One reading list to rule them all …


It has been a little less than a month since last I updated my 2014 reading list, and I’ve spent much of that time (finally!) muddling my way through Lord of the Rings. I don’t use the word “muddling” as an indication of disrespect for Tolkien or his stories; I was a giant Lord of the Rings nerd before I even read the book, and I continue to regard myself as one. As far as creating an incredibly epic story the reading of which makes your knuckles white as you cling to the edges of the book because the stakes are just that high, well, nobody does it better. In fact, I found myself baffled that the first of the books was originally published in 1954, for though it has a very old-fashioned feel, the sense of urgency and interest is in no way mitigated by the many decades that have passed since. I still haven’t found another tale that better expresses the dichotomy between good and evil–though admittedly in broad and simplistic terms, which I forgive because coming out of World War II, evil must have seemed very real and easy to discern.

In any case, I will likely ruminate at greater length on my opinion of this series once I’ve had time to process it. And, for the purpose of my reading list, I have decided to count each of the six books as a single book rather than count them as a single book, mostly because I would have set myself back considerably if I counted them as one.

As for the second new addition to the list–M.K. Fowler’s Dome of Tubes–I will write at much greater length once the book is commercially available and I have permission from the author (yes, I know other indie authors, and they help me keep sane when I feel exhausted and dispirited and I would like to think I do the same for them).

The Lord of the Rings (Books 1-6) by J.R.R. Tolkien

The Dome of Tubes by M.K. Fowler

The Hobbit by J.R.R. Tolkien

Scoop by Evelyn Waugh

The Left Hand of Darkness by Ursula K. Le Guin

Island by Aldous Huxley

Dune by Frank Herbert

Sure of You by Armistead Maupin

Babycakes by Armistead Maupin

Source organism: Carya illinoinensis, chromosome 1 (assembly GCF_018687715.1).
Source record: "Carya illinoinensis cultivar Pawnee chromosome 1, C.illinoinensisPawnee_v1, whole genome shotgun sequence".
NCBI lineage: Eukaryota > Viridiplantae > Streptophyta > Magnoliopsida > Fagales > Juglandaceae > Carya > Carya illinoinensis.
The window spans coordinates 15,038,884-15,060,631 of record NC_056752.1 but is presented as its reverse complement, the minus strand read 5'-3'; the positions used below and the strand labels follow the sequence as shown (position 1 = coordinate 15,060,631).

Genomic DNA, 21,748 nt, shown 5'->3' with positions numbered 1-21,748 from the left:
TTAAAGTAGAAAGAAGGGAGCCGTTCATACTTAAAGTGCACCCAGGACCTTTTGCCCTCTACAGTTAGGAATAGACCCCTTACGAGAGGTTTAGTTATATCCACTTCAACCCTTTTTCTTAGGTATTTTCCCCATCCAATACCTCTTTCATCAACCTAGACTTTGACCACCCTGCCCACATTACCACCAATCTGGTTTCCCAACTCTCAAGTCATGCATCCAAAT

Further Tales of the City by Armistead Maupin

More Tales of the City by Armistead Maupin

Tales of the City by Armistead Maupin

The Catcher in the Rye by J. D. Salinger

The Perks of Being a Wallflower by Stephen Chbosky

Winterdance by Gary Paulsen

The Name of the Wind by Patrick Rothfuss

The Wind-Up Bird Chronicle by Haruki Murakami

Pawn of Prophecy by David Eddings

Queen of Sorcery by David Eddings

Magician’s Gambit by David Eddings

Castle of Wizardry by David Eddings

Enchanter’s End Game by David Eddings

If on a winter’s night a traveler by Italo Calvino

Before They Are Hanged by Joe Abercrombie

Last Argument of Kings by Joe Abercrombie

The Blade Itself by Joe Abercrombie



  1. Mignon Khargie says:

    I have to admit that I use your booklist on PaperBackSwap! Thank you Ashley, it was, well, utterly mind-blowing to see my pen name on a list placed right under Tolkein. I’ll take it in whatever context 🙂
    (Glad you got rid of that broken link on the pingback, still working on the new site)

  2. I had only seen Ralph Bakshi’s animated version of the Lord of the Rings (which stopped a little further than halfway through The Two Towers) and didn’t read the books until I was 19. The sheer depth of description/detail that Tolkien writes in, is astounding. I could see Peter Jackson had read the books because he captured Middle Earth and it’s inhabitants perfectly. The books do take some time to read!

    • I am glad that I walked away from the books with more backstory and added depth to the story, but this really was the rare case where I walked away impressed that the movies so faithfully followed the books, I mean that you get a feel for Tolkien’s passion and love for the characters. But there was a little part of me, the editor part, that wanted to take a red pen and start crossing out passages that were just excessive in terms of physical detail. And I never want to do that; usually, a book is sacred and written the way it was meant to be written. Maybe starting with the movies just switched things around for me.

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